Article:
Biking is a fun and exciting activity. Unfortunately, if you want to enjoy the best trails and views, you’ll have to spend a bit of money to get yourself a capable mountain bike.
But while that’s indeed true, what is also another fact is that mountain bikes aren’t as expensive as most people think they are.
In fact, because of the number of competitors on the market, today’s mountain bikes are more affordable and feature-packed than ever before.
In fact, as you’ll find out in our roundup of the best mountain bikes under 300, not all mountain bikes are expensive.
If you’d love to take up biking but don’t necessarily have a lot of money to spend, we get your back.
Below, you’ll find the top mountain bikes under 300, as well as the reasons why we picked them.
|Merax 26" Mountain Bicycle with Suspension Fork 24-Speed Mountain Bike with Disc Brake, Lightweight Aluminum Frame||Prime||Buy Now|
|Vilano 26" Mountain Bike Ridge 2.0 MTB 21 Speed with Disc Brakes||Prime||Buy Now|
|Mongoose Impasse Mens Mountain Bike, 18-inch Frame, 29-inch Wheels with Disc Brakes, Silver||Prime||Buy Now|
|Schwinn Protocol 1.0 Men's Mountain Bike, 26" Wheels||Prime||Buy Now|
|Mantis Orchid Full Suspension Mountain Bike, 26 inch Wheels, 17 inch Frame, Women's Bike, Pearl/Purple||Prime||Buy Now|
|Diamondback Bicycles Overdrive Hardtail Mountain Bike with 27.5" Wheels, 18"/Medium, Red||Prime||Buy Now|
1. Merax Finiss
Affordable isn’t a word that you’d use to describe one of the best products on the market. But that’s a fitting description for the Merax Finiss.
Because, despite its sub-$300 price point, this mountain bike has been labeled by many as the best hardtail mountain bike on the market, which isn’t small praise by any means.
Mind you, this bike isn’t just good for off-road use. It also provides a surprisingly smooth and comfortable ride. This is mostly thanks to its 80mm front suspension fork, big 26-inch wheels, and Kendra tires.
Paired with the aluminum hardtail frame, double-wall aluminum rims and dual mechanical disc brakes, this mountain bike will stop on a dime even if you push the 21-speed Shimano EF51 shifters hard.
Yet at the same time, it’s durable and reliable.
- 21-speed Shimano Derailleurs and Gear Shifters
- Dual mechanical disc brakes for superior stopping power
- 26-inch wheels with double-wall aluminum rims for superior comfort and reliability
- 80mm suspension fork for improved ride comfort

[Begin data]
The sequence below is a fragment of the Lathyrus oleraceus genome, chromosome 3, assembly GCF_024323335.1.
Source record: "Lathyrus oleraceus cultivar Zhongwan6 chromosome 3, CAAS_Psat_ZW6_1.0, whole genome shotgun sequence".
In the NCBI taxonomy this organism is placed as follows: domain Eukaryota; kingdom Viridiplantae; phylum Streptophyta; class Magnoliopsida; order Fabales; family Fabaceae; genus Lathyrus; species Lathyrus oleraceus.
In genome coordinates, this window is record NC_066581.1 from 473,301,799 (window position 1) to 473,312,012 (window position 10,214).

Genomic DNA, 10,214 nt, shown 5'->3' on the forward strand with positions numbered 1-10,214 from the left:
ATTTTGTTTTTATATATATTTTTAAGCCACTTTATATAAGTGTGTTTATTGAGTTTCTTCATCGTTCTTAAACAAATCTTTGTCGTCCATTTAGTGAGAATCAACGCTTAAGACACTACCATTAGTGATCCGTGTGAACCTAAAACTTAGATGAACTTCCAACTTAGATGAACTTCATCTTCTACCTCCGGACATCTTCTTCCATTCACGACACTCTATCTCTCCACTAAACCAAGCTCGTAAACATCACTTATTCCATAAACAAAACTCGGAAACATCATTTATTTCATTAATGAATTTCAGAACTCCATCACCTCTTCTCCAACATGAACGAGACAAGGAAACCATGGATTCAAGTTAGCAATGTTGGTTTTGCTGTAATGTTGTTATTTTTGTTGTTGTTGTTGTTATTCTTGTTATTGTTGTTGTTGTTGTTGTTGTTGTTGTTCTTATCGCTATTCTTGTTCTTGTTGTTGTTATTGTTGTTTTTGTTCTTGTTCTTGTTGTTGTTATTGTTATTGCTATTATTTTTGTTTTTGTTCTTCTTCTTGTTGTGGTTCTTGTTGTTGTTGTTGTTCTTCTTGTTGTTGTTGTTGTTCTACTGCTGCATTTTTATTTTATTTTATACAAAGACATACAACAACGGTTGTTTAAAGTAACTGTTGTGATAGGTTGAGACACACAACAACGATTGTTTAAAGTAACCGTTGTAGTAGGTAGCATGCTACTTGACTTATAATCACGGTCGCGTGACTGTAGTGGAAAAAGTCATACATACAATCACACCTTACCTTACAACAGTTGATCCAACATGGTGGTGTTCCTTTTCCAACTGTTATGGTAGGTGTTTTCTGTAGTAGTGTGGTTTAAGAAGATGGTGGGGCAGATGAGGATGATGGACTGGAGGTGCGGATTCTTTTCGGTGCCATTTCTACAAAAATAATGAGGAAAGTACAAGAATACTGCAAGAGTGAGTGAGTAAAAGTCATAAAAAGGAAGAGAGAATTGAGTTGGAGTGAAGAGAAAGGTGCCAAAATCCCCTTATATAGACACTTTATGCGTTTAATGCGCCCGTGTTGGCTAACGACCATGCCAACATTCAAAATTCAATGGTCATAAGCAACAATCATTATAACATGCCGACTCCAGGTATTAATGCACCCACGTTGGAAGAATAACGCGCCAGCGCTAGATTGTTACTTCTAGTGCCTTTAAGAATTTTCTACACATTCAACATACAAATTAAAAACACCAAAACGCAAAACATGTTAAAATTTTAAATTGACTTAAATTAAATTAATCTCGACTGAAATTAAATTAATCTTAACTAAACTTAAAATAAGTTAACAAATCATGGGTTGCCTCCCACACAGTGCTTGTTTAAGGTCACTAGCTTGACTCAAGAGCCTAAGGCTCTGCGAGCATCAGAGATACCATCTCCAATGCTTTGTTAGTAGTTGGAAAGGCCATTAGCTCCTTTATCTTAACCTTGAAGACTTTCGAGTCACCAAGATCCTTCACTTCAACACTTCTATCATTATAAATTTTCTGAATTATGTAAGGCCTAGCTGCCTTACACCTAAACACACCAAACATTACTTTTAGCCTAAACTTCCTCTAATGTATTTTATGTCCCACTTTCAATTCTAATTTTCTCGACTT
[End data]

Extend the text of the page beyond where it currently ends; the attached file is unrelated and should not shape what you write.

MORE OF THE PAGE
- Aluminum frame for the ideal mix of lightweight and durability
- Big-bodied rides will prefer something with wider or larger seats
- You’ll want to have the bike professionally adjusted the first few times while you learn how to adjust it yourself at home
2. Vilano Ridge 2.0
The Vilano Ridge 2.0 is another hardtail mountain bike that’s worth considering at the sub-$300 price point. This is due to a number of reasons, but one of the main ones is because it uses an aircraft-grade construction material in 6061 aluminum for its frame.
This guarantees a lighter weight without necessarily sacrificing durability and reliability.
The Ridge 2.0 also comes with plenty of features typically found in more expensive bikes. This includes a 26-inch Alloy Suspension Fork with Lockout, as well as 21-speed Shimano EF-51 Easyfire shifters.
In addition to this, the Ridge 2.0 uses a Shimano Tourney TZ50 for its Rear Derailleur, as well as a Shimano TZ30 for its Front Derailleur.
But while you won’t have a hard time pushing the Ridge 2.0 to high speeds, especially with 26-inch wheels on mag alloy rims, the mechanical disc brakes help guarantee that you won’t have any trouble slowing down or even coming to a full stop.
- Mag alloy rims help add durability for rougher and tougher terrains, while also being more aerodynamic for picking up speeds with less effort
- 21-speed derailleur
- Large 26-inch wheels with an alloy suspension fork with lockout
- Mechanical disc brakes for optimum stopping performance
- You’ll need help from a professional assembling the bike right out of the box
- The bike is best suited for more advanced riders
3. Mongoose Impasse
At the sub-$300 price point, one of the biggest compromises that you’ll have to make is that your bike won’t be comfortable to ride on for taller and/or larger people.
This means that larger users will inevitably have to spend more most of the time.
But before you go and do that yourself, you might want to take a good look at the Mongoose Impasse first.
The Impasse comes with 29-inch wheels and 35-inch tires. This makes it one of the few budget-friendly mountain bikes that’s seemingly created specifically for taller people.
In terms of durability, the Impasse is no slouch. The aluminum frame is built to last. Meanwhile, it has front and rear disc brakes that guarantee that it will stop when you need to.
However, it’s not just good at stopping, the 21-speed SRAM shifters also ensures that you can adjust your speed according to the terrain.
Finally, the aluminum 3-piece crankset makes it easy to maintain the Impasse, with a threadless headset helping make the steering light and essentially effortless.
- Comfortable seating, especially for larger and taller people
- Effortless steering thanks to the threadless headset
- 29-inch wheels and 35-inch tires ensure maximum comfort even in the most difficult and bumpiest of terrains
- Element suspension fork for added comfort
- Smooth-shifting thanks to the Shimano rear derailleur with SRAM Twist Shifters
- Quick-wheel release
- Convenient water bottle placement
- Disc brake will need adjustment more often compared to other bikes
4. Schwinn Protocol 1.0
If you’re looking for a less-aggressive affordable mountain bike, the Schwinn Protocol 1.0 might just be for you.
Although the Protocol 1.0 sacrifices stopping power by using only one disc brake on the front — the back has a V-Brake — it does come with a dual suspension system for an extremely comfortable ride, even when taken for a ride on tough and rough terrains.
The Protocol 1.0 also uses an aircraft-grade aluminum for optimal durability. In addition to this, the ride is versatile. This is because of its drivetrain, which is the 24-speed EZ Fire Shimano.
Also, Schwinn made sure to place the shifter on the handlebar. This helps make shifting a lot easier, which can come in handy when you’re tackling varied terrains when you’re out riding.
The 26-inch wheel size is also ideal for most bikers. It’s not exactly for the taller riders nor the heavier ones, but it’s enough for the average user.